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Novel Designs of Bone-like Scaffolds using Topology Optimisation and Additive Manufacturing


   Department of Mechanical Engineering

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  Dr Khamis Essa, Dr Adel Abdelwahab  No more applications being accepted  Competition Funded PhD Project (UK Students Only)

About the Project

The advanced manufacturing lab at the School of Engineering, University of Birmingham is looking for a talented student to join the group and work on new project for 3D printing of synthetic bone graft substitute. The Advanced Manufacturing lab has long history and excellent track record in the area of advanced manufacturing with extensive number of research projects funded by the UK research council, EU and industry to support automotive, aerospace, defence and biomedical sectors. The lab is equipped with the state of art processing facilities including metal/ceramic 3D printing and sheet metal forming; characterisation facilities (SEM, EDX, EBSD, 3D scanning); heat treatment and sintering facilities; formulation preparation facilities (ball milling, tumble mixer, etc) as well as mechanical testing facilities.

Bone grafting is one of the most commonly used surgical methods to augment bone regeneration in orthopaedic procedures. More than two million bone grafting procedures are performed annually worldwide, which is the second most frequent tissue transplantation right after blood transfusion. Bone grafts are indicated in the treatment of fractures and non-unions, after bone loss due to tumour or infection, and in reconstructive procedures such as fusions or joint replacements. Autogenous grafts (bone harvested from the patient’s own body to replace damaged tissues) remain the gold standard for bone grafts. However, there are several disadvantages of autogenous grafting including morbidity of surgical procedures, increased anaesthesia time, increased blood loss, post-op donor site complications and limited amount of graft material. Over the years, many synthetic bone graft substitutes have emerged; however, they are still far from being a perfect substitute for autogenous bone. One of the main problem of the current synthetic bone substitutes is that they don’t possess the required mechanical properties that make them a reliable structural component for bone repairs.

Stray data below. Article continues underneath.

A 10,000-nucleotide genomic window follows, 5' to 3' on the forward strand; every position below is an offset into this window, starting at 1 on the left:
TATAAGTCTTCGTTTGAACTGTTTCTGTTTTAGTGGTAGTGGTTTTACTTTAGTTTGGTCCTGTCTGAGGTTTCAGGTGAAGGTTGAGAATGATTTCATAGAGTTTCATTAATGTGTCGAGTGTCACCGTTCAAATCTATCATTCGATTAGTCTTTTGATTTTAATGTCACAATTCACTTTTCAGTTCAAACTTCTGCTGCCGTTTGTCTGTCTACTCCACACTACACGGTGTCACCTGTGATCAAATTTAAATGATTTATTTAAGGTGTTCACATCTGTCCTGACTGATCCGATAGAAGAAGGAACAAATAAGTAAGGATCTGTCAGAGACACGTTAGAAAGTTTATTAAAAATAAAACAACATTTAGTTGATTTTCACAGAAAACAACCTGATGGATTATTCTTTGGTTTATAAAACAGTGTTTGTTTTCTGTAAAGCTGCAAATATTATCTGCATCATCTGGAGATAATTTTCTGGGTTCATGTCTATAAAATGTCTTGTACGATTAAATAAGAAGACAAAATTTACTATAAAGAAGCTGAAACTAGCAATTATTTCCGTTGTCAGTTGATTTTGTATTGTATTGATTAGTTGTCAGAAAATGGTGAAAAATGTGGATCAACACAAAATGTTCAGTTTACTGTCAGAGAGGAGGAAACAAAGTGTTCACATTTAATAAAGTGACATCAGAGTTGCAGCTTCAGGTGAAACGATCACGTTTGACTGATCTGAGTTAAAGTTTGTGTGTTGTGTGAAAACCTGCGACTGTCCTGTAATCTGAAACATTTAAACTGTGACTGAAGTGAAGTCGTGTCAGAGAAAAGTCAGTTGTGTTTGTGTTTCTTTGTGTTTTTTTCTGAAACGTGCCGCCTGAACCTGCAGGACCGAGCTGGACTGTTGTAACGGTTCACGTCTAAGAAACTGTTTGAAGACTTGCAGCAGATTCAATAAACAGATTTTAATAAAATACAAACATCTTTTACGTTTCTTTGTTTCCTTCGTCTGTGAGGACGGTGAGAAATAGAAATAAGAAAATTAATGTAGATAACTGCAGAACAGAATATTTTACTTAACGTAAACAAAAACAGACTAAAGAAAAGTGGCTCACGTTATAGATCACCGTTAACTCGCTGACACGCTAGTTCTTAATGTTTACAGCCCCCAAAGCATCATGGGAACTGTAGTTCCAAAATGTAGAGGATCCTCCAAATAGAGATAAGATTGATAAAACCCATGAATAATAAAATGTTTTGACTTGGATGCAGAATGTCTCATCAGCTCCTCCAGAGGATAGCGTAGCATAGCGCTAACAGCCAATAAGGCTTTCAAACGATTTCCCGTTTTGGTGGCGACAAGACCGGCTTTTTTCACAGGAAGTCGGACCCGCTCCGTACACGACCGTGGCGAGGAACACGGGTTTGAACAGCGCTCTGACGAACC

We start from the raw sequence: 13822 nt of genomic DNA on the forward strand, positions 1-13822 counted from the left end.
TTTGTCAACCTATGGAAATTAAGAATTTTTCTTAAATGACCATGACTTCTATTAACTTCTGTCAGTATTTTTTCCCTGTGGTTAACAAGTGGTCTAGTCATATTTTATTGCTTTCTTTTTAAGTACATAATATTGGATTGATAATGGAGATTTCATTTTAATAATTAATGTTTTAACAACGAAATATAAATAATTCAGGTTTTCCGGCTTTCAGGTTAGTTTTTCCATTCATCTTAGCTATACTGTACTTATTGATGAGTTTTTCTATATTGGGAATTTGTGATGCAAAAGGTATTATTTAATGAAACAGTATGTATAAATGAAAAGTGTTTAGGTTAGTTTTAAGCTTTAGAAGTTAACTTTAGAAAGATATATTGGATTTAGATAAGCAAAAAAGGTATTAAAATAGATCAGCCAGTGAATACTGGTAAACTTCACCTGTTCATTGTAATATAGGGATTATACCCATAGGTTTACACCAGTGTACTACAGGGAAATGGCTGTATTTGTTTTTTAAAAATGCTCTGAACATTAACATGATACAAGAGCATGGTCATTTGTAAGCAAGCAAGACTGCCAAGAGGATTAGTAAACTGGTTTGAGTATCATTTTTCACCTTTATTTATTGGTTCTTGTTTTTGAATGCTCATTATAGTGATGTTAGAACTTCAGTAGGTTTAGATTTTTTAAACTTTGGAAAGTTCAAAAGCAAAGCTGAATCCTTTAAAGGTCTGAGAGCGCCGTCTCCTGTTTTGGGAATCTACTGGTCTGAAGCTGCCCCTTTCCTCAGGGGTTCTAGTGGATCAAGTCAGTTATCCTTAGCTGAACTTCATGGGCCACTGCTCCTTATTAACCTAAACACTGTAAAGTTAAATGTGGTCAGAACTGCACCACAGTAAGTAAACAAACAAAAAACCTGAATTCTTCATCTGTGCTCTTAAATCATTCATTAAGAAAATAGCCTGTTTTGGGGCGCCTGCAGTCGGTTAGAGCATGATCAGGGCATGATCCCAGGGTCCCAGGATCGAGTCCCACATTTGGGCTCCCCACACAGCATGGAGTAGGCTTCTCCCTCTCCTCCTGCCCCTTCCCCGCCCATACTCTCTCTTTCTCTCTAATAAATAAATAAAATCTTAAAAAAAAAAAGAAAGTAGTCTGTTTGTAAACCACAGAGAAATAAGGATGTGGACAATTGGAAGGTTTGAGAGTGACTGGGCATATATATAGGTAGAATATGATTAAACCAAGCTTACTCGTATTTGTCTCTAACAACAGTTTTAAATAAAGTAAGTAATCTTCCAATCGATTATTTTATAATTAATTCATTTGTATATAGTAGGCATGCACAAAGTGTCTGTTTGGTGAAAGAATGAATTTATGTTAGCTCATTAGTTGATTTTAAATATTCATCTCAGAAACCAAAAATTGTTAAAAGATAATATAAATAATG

This PhD project will focus on developing 3D printing processes, topology optimisation methods, characterisation techniques, experimental testing and numerical simulations to support the development of bone graft substitutes for bone repair, augmentation or substitution. The proposed bone graft substitute will be made from naturally occurring and biocompatible substances using advanced manufacturing techniques. This innovative approach will lead to additional functionality of bone graft substitute including improvement of bioactivity (formation of bone apatite-like material on their surfaces and a strong bone-substitute biomaterial interface) and osteoconductivity (ability to provide the appropriate scaffold for bone formation). The ultimate aim of this project is to develop synthetic bone graft substitutes made from naturally occurring and biocompatible substances with similar mechanical properties to real bone tissues.  

The project will require an individual with high-level skills in manufacturing (especially 3D printing), experimental and computational techniques with an interest in topology optimisation and biomaterials. While not all these skills are essential, the applicant will need to demonstrate an ability to learn and develop new skills efficiently. 


Funding Notes

The project is funded by the EPSRC Centre for Doctoral Training in Topological Design, University of Birmingham. For UK/home students, the centre provides around £14500 stipend and complete tuition fees per annum for four years. For EU and overseas students, the centre provides tuition fees and stipend at home rate, applicants have to make the difference between home rate and international rate.
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